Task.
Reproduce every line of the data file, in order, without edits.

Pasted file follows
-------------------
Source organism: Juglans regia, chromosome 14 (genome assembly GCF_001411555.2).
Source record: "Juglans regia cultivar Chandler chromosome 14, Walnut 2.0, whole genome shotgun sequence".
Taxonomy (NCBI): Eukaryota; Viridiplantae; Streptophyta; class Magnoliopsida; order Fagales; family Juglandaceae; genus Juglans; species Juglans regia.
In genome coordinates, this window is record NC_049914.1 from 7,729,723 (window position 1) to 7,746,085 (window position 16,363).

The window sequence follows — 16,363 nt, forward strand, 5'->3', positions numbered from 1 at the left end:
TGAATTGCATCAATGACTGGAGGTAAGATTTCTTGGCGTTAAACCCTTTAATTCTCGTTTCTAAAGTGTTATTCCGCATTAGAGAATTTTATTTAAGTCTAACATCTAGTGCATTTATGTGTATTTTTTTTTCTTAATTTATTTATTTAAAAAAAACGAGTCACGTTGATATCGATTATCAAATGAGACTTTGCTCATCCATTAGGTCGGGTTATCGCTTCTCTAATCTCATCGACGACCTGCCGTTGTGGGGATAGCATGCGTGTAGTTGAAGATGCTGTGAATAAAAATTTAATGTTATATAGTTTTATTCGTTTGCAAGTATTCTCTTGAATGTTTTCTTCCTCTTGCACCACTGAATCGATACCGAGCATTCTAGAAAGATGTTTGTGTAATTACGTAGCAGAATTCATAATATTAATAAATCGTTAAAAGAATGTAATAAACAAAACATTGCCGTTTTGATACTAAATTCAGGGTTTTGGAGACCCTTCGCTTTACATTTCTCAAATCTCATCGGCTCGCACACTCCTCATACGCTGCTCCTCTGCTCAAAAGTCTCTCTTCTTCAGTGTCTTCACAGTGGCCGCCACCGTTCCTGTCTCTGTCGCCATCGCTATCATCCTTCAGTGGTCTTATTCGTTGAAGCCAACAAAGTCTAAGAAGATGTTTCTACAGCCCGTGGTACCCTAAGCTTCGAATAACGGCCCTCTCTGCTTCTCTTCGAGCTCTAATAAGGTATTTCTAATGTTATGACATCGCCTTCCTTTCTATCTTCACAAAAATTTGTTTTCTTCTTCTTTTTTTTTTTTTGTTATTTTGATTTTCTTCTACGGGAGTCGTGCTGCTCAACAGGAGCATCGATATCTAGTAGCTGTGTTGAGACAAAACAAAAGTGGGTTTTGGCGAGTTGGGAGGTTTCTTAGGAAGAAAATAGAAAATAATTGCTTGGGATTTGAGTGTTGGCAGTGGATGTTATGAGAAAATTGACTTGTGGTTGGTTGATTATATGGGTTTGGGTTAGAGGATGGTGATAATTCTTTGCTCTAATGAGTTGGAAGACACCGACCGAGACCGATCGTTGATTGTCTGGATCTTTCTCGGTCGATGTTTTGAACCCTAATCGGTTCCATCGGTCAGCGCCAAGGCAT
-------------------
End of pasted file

Source organism: Juglans regia, chromosome 14 (genome assembly GCF_001411555.2).
Source record: "Juglans regia cultivar Chandler chromosome 14, Walnut 2.0, whole genome shotgun sequence".
Taxonomy (NCBI): Eukaryota; Viridiplantae; Streptophyta; class Magnoliopsida; order Fagales; family Juglandaceae; genus Juglans; species Juglans regia.
In genome coordinates, this window is record NC_049914.1 from 7,729,723 (window position 1) to 7,746,085 (window position 16,363).

The window sequence follows — 16,363 nt, forward strand, 5'->3', positions numbered from 1 at the left end:
TGAATTGCATCAATGACTGGAGGTAAGATTTCTTGGCGTTAAACCCTTTAATTCTCGTTTCTAAAGTGTTATTCCGCATTAGAGAATTTTATTTAAGTCTAACATCTAGTGCATTTATGTGTATTTTTTTTTCTTAATTTATTTATTTAAAAAAAACGAGTCACGTTGATATCGATTATCAAATGAGACTTTGCTCATCCATTAGGTCGGGTTATCGCTTCTCTAATCTCATCGACGACCTGCCGTTGTGGGGATAGCATGCGTGTAGTTGAAGATGCTGTGAATAAAAATTTAATGTTATATAGTTTTATTCGTTTGCAAGTATTCTCTTGAATGTTTTCTTCCTCTTGCACCACTGAATCGATACCGAGCATTCTAGAAAGATGTTTGTGTAATTACGTAGCAGAATTCATAATATTAATAAATCGTTAAAAGAATGTAATAAACAAAACATTGCCGTTTTGATACTAAATTCAGGGTTTTGGAGACCCTTCGCTTTACATTTCTCAAATCTCATCGGCTCGCACACTCCTCATACGCTGCTCCTCTGCTCAAAAGTCTCTCTTCTTCAGTGTCTTCACAGTGGCCGCCACCGTTCCTGTCTCTGTCGCCATCGCTATCATCCTTCAGTGGTCTTATTCGTTGAAGCCAACAAAGTCTAAGAAGATGTTTCTACAGCCCGTGGTACCCTAAGCTTCGAATAACGGCCCTCTCTGCTTCTCTTCGAGCTCTAATAAGGTATTTCTAATGTTATGACATCGCCTTCCTTTCTATCTTCACAAAAATTTGTTTTCTTCTTCTTTTTTTTTTTTTGTTATTTTGATTTTCTTCTACGGGAGTCGTGCTGCTCAACAGGAGCATCGATATCTAGTAGCTGTGTTGAGACAAAACAAAAGTGGGTTTTGGCGAGTTGGGAGGTTTCTTAGGAAGAAAATAGAAAATAATTGCTTGGGATTTGAGTGTTGGCAGTGGATGTTATGAGAAAATTGACTTGTGGTTGGTTGATTATATGGGTTTGGGTTAGAGGATGGTGATAATTCTTTGCTCTAATGAGTTGGAAGACACCGACCGAGACCGATCGTTGATTGTCTGGATCTTTCTCGGTCGATGTTTTGAACCCTAATCGGTTCCATCGGTCAGCGCCAAGGCAT